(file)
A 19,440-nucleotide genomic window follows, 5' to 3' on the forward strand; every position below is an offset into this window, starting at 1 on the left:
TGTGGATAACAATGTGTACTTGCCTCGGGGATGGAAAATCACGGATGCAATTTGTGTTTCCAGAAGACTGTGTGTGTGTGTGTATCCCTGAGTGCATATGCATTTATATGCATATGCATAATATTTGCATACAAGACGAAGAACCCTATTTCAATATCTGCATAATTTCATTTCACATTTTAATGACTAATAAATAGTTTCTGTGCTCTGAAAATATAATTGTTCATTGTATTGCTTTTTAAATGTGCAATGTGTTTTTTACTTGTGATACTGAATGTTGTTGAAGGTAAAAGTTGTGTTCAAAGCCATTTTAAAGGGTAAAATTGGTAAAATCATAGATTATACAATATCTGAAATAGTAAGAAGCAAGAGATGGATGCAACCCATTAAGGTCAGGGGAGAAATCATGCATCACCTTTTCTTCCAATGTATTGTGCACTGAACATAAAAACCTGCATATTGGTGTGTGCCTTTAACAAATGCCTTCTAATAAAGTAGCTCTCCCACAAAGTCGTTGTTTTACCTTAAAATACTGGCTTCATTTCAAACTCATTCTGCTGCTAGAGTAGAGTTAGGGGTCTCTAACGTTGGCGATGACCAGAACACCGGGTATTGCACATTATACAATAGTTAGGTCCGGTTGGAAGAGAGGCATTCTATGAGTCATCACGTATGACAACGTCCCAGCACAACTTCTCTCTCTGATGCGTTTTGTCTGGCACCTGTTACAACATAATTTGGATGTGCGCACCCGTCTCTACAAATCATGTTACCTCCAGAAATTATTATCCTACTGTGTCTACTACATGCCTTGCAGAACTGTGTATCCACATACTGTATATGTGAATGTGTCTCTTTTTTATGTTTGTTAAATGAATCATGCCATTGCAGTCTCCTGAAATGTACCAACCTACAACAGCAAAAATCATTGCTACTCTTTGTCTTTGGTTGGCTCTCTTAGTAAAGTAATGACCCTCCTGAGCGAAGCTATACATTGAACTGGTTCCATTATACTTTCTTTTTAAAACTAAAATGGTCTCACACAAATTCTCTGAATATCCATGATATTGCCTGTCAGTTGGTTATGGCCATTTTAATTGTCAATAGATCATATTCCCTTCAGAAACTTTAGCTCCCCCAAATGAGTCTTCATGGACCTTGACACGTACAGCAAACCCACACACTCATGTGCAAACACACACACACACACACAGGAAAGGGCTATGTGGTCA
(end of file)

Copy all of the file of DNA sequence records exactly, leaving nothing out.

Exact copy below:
A 19,440-nucleotide genomic window follows, 5' to 3' on the forward strand; every position below is an offset into this window, starting at 1 on the left:
TGTGGATAACAATGTGTACTTGCCTCGGGGATGGAAAATCACGGATGCAATTTGTGTTTCCAGAAGACTGTGTGTGTGTGTGTATCCCTGAGTGCATATGCATTTATATGCATATGCATAATATTTGCATACAAGACGAAGAACCCTATTTCAATATCTGCATAATTTCATTTCACATTTTAATGACTAATAAATAGTTTCTGTGCTCTGAAAATATAATTGTTCATTGTATTGCTTTTTAAATGTGCAATGTGTTTTTTACTTGTGATACTGAATGTTGTTGAAGGTAAAAGTTGTGTTCAAAGCCATTTTAAAGGGTAAAATTGGTAAAATCATAGATTATACAATATCTGAAATAGTAAGAAGCAAGAGATGGATGCAACCCATTAAGGTCAGGGGAGAAATCATGCATCACCTTTTCTTCCAATGTATTGTGCACTGAACATAAAAACCTGCATATTGGTGTGTGCCTTTAACAAATGCCTTCTAATAAAGTAGCTCTCCCACAAAGTCGTTGTTTTACCTTAAAATACTGGCTTCATTTCAAACTCATTCTGCTGCTAGAGTAGAGTTAGGGGTCTCTAACGTTGGCGATGACCAGAACACCGGGTATTGCACATTATACAATAGTTAGGTCCGGTTGGAAGAGAGGCATTCTATGAGTCATCACGTATGACAACGTCCCAGCACAACTTCTCTCTCTGATGCGTTTTGTCTGGCACCTGTTACAACATAATTTGGATGTGCGCACCCGTCTCTACAAATCATGTTACCTCCAGAAATTATTATCCTACTGTGTCTACTACATGCCTTGCAGAACTGTGTATCCACATACTGTATATGTGAATGTGTCTCTTTTTTATGTTTGTTAAATGAATCATGCCATTGCAGTCTCCTGAAATGTACCAACCTACAACAGCAAAAATCATTGCTACTCTTTGTCTTTGGTTGGCTCTCTTAGTAAAGTAATGACCCTCCTGAGCGAAGCTATACATTGAACTGGTTCCATTATACTTTCTTTTTAAAACTAAAATGGTCTCACACAAATTCTCTGAATATCCATGATATTGCCTGTCAGTTGGTTATGGCCATTTTAATTGTCAATAGATCATATTCCCTTCAGAAACTTTAGCTCCCCCAAATGAGTCTTCATGGACCTTGACACGTACAGCAAACCCACACACTCATGTGCAAACACACACACACACACACAGGAAAGGGCTATGTGGTCA